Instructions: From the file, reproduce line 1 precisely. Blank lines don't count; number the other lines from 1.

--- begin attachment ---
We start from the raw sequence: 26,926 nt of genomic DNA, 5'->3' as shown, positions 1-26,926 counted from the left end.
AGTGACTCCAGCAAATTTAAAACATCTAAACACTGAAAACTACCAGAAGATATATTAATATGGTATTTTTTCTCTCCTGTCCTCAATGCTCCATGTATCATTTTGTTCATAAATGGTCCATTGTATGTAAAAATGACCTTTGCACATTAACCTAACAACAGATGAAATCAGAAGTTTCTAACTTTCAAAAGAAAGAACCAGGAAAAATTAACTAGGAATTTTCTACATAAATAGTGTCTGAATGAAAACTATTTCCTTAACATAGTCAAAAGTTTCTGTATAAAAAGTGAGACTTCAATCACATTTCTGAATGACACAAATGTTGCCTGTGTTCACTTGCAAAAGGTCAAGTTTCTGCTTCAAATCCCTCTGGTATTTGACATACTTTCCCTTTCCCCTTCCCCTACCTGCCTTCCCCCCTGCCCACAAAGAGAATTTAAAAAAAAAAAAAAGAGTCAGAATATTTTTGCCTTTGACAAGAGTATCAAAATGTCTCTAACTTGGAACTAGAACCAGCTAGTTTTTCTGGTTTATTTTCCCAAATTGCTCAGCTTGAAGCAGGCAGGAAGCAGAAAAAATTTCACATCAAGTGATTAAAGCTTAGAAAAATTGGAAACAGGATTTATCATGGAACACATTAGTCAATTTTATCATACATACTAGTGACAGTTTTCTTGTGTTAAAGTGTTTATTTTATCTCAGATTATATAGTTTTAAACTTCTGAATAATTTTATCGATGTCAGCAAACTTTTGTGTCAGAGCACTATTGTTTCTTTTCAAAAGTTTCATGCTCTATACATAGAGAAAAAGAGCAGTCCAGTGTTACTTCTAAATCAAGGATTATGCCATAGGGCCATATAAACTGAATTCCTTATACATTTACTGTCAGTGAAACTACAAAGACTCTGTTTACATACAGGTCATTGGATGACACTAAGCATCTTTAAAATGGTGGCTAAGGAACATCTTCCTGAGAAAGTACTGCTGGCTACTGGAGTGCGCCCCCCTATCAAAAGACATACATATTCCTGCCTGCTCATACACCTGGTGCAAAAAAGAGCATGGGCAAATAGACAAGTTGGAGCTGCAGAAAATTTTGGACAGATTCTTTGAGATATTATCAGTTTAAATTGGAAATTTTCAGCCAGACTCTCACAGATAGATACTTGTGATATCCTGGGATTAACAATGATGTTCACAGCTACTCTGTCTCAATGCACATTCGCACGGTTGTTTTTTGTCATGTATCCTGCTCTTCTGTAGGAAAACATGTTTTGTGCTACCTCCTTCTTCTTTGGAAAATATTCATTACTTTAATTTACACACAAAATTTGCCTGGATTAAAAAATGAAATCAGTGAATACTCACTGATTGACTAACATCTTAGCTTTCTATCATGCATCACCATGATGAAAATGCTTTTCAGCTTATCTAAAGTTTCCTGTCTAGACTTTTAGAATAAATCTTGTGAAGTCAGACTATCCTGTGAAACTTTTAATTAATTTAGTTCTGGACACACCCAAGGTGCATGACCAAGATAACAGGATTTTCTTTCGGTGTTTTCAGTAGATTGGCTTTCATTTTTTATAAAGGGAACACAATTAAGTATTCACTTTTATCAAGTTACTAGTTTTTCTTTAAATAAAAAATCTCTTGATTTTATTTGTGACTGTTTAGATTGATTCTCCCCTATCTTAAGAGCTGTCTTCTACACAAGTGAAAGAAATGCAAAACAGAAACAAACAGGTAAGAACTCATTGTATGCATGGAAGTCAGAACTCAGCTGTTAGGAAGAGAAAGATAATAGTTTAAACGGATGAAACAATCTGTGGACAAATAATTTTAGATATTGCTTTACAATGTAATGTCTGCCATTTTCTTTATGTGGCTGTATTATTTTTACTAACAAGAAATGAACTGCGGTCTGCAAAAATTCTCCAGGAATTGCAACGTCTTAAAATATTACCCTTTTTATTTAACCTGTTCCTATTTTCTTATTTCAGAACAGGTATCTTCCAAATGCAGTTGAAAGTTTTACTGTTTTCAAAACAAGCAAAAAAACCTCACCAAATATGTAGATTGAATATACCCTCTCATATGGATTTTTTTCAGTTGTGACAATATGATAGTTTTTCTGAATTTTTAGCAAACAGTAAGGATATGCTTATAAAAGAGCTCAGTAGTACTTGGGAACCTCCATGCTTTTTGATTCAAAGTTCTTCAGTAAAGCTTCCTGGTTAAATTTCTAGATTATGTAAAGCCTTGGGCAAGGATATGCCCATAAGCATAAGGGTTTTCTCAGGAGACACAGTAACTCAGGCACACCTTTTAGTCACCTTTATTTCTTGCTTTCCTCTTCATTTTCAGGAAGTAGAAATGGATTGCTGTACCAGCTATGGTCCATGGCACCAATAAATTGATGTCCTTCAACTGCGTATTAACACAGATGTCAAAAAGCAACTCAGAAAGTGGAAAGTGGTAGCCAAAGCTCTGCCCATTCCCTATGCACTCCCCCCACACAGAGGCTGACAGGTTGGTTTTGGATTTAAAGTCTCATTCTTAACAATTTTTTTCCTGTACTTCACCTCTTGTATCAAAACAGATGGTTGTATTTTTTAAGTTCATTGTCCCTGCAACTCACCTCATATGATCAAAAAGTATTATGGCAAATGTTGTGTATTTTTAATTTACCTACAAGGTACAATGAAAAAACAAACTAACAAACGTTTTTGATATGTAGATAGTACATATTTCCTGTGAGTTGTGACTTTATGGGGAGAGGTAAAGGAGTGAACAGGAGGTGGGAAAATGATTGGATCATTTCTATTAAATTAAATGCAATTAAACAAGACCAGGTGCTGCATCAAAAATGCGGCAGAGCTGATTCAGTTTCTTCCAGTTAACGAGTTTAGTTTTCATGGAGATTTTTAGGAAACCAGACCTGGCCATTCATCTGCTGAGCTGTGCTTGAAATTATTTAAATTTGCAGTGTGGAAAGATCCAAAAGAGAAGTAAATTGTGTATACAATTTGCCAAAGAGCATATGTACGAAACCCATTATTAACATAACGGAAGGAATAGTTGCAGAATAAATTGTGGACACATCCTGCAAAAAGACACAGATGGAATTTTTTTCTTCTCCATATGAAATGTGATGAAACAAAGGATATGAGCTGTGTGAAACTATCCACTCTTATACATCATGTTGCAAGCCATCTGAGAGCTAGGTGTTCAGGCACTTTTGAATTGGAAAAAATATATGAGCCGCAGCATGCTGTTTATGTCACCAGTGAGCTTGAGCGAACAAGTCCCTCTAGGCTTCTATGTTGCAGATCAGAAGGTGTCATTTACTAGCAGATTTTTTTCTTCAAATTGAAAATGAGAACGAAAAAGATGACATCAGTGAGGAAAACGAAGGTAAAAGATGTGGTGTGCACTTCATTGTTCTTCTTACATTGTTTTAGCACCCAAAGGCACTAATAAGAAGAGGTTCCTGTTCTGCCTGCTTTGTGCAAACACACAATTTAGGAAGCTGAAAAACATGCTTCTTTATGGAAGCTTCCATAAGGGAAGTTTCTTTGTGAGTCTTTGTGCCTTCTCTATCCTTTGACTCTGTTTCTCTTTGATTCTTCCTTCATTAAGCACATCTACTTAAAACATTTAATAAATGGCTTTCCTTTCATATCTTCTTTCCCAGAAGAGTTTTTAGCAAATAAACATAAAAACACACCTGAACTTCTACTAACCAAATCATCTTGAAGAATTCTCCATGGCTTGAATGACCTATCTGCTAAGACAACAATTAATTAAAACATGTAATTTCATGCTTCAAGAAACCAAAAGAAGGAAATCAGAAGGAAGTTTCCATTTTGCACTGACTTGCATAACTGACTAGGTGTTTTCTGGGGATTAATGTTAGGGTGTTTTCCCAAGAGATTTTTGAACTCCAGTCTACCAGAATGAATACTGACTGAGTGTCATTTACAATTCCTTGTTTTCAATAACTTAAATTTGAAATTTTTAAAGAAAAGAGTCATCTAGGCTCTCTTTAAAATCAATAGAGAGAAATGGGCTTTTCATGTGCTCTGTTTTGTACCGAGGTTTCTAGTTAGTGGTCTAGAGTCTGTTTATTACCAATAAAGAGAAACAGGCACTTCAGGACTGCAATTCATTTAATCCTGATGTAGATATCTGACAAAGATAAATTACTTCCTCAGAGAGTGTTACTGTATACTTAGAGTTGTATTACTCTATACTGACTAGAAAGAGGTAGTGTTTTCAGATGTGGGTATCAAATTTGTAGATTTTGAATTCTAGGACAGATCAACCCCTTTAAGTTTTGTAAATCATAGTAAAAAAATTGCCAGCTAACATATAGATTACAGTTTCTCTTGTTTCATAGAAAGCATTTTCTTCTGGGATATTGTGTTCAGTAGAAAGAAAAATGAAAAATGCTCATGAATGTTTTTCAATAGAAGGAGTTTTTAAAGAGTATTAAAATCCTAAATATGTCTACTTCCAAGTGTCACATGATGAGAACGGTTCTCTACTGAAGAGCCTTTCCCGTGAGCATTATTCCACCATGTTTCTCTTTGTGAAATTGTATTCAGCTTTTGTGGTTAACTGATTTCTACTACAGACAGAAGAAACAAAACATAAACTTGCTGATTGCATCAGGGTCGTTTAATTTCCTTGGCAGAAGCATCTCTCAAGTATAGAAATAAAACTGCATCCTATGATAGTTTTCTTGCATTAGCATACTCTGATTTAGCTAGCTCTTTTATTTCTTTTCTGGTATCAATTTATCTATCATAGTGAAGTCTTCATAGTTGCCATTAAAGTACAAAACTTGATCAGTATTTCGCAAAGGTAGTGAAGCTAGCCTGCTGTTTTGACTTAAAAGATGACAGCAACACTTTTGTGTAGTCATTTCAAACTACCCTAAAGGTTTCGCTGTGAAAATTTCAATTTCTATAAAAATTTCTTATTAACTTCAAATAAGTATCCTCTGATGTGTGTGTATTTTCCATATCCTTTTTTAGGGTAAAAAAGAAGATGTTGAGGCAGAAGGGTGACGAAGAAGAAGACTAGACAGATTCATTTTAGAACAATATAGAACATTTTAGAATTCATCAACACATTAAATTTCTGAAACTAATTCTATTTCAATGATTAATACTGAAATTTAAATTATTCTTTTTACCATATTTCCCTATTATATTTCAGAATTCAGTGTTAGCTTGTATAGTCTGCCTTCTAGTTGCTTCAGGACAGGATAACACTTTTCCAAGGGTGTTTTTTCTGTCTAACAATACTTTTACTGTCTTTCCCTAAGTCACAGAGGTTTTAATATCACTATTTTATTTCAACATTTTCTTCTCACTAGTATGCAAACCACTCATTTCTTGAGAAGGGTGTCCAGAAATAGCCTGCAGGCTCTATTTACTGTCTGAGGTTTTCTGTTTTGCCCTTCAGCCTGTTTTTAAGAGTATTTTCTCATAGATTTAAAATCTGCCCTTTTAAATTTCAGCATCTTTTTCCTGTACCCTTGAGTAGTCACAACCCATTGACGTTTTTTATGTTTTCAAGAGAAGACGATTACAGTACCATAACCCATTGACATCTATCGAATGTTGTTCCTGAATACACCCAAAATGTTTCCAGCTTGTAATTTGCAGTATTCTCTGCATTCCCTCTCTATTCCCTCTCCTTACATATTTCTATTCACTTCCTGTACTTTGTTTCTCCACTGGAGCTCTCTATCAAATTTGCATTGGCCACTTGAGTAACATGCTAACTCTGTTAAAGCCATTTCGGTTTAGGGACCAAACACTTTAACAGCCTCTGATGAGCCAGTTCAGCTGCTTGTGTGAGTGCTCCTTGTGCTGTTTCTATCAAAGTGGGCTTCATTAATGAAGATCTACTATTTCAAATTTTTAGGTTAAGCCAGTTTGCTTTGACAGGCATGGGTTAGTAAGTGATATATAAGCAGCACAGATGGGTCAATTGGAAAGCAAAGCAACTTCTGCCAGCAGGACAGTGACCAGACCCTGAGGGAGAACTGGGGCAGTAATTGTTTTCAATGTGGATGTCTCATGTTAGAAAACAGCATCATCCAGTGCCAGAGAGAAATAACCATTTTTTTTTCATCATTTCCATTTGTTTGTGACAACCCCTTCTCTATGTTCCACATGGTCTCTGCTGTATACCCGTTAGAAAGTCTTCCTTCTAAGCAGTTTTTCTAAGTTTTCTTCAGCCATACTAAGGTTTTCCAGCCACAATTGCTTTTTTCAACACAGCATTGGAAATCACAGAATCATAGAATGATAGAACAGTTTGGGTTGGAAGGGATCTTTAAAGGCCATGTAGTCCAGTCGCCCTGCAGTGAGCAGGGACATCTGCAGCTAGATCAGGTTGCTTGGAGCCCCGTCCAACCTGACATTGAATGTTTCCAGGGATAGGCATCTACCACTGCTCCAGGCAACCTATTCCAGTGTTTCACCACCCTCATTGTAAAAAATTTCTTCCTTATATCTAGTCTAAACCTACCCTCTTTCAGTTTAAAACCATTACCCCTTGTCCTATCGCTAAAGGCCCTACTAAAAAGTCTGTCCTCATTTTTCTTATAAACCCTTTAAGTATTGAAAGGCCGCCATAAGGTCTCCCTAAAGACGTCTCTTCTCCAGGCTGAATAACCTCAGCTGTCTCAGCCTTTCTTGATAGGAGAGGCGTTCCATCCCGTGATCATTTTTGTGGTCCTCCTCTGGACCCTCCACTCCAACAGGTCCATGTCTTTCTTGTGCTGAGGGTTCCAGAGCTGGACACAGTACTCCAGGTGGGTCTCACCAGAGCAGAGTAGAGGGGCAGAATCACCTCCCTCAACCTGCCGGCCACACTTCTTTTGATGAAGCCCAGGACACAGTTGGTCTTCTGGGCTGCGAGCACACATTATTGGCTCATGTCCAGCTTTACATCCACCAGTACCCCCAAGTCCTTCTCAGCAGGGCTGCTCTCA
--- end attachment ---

We start from the raw sequence: 26,926 nt of genomic DNA, 5'->3' as shown, positions 1-26,926 counted from the left end.